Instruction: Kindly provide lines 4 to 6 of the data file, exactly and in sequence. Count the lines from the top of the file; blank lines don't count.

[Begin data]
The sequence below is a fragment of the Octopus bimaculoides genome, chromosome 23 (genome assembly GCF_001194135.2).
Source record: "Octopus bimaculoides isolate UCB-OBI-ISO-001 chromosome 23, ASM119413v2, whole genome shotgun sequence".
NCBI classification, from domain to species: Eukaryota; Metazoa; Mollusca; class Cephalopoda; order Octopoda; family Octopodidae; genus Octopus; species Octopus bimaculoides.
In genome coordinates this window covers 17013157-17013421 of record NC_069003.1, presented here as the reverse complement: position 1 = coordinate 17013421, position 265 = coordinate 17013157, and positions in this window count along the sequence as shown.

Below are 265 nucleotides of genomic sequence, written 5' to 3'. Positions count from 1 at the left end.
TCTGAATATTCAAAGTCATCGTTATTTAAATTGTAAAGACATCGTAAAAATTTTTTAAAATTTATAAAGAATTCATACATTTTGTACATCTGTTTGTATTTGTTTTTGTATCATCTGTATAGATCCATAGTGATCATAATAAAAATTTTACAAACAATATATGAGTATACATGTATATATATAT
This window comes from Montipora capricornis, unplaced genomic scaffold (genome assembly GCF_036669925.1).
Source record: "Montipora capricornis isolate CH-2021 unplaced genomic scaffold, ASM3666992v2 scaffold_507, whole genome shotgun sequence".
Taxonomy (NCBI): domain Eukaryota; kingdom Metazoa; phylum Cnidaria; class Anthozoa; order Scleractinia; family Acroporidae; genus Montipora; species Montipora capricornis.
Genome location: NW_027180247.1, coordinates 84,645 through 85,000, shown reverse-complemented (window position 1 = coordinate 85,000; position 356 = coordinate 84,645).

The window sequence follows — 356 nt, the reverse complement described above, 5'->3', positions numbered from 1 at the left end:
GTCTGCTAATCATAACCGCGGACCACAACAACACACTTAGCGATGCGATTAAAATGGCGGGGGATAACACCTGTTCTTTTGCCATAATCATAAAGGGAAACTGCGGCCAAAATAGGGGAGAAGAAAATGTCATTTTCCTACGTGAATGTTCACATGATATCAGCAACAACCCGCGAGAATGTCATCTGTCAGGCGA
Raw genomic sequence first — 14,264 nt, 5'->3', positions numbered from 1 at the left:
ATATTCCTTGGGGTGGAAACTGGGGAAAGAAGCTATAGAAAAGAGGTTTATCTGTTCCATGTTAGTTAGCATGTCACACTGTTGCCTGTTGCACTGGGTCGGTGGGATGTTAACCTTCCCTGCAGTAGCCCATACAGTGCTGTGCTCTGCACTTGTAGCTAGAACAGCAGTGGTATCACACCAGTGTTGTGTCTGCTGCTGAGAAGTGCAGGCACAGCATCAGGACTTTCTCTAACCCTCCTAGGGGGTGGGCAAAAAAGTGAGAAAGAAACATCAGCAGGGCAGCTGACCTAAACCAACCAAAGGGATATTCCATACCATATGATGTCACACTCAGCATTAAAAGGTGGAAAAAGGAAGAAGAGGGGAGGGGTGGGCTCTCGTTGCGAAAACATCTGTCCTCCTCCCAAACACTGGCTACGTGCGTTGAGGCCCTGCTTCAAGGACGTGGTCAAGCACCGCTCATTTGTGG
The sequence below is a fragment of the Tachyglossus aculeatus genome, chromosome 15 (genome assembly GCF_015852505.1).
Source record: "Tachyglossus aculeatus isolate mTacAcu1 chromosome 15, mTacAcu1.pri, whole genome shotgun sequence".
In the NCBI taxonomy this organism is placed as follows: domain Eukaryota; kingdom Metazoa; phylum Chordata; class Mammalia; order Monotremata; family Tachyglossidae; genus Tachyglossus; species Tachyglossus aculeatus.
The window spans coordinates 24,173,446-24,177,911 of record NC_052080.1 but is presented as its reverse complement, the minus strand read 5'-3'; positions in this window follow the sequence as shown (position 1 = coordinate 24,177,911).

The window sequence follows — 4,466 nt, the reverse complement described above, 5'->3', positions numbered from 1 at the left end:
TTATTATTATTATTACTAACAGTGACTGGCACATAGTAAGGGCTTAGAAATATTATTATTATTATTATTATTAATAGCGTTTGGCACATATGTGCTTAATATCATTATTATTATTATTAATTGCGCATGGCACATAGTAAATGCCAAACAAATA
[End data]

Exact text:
In genome coordinates this window covers 17013157-17013421 of record NC_069003.1, presented here as the reverse complement: position 1 = coordinate 17013421, position 265 = coordinate 17013157, and positions in this window count along the sequence as shown.

Below are 265 nucleotides of genomic sequence, written 5' to 3'. Positions count from 1 at the left end.
TCTGAATATTCAAAGTCATCGTTATTTAAATTGTAAAGACATCGTAAAAATTTTTTAAAATTTATAAAGAATTCATACATTTTGTACATCTGTTTGTATTTGTTTTTGTATCATCTGTATAGATCCATAGTGATCATAATAAAAATTTTACAAACAATATATGAGTATACATGTATATATATAT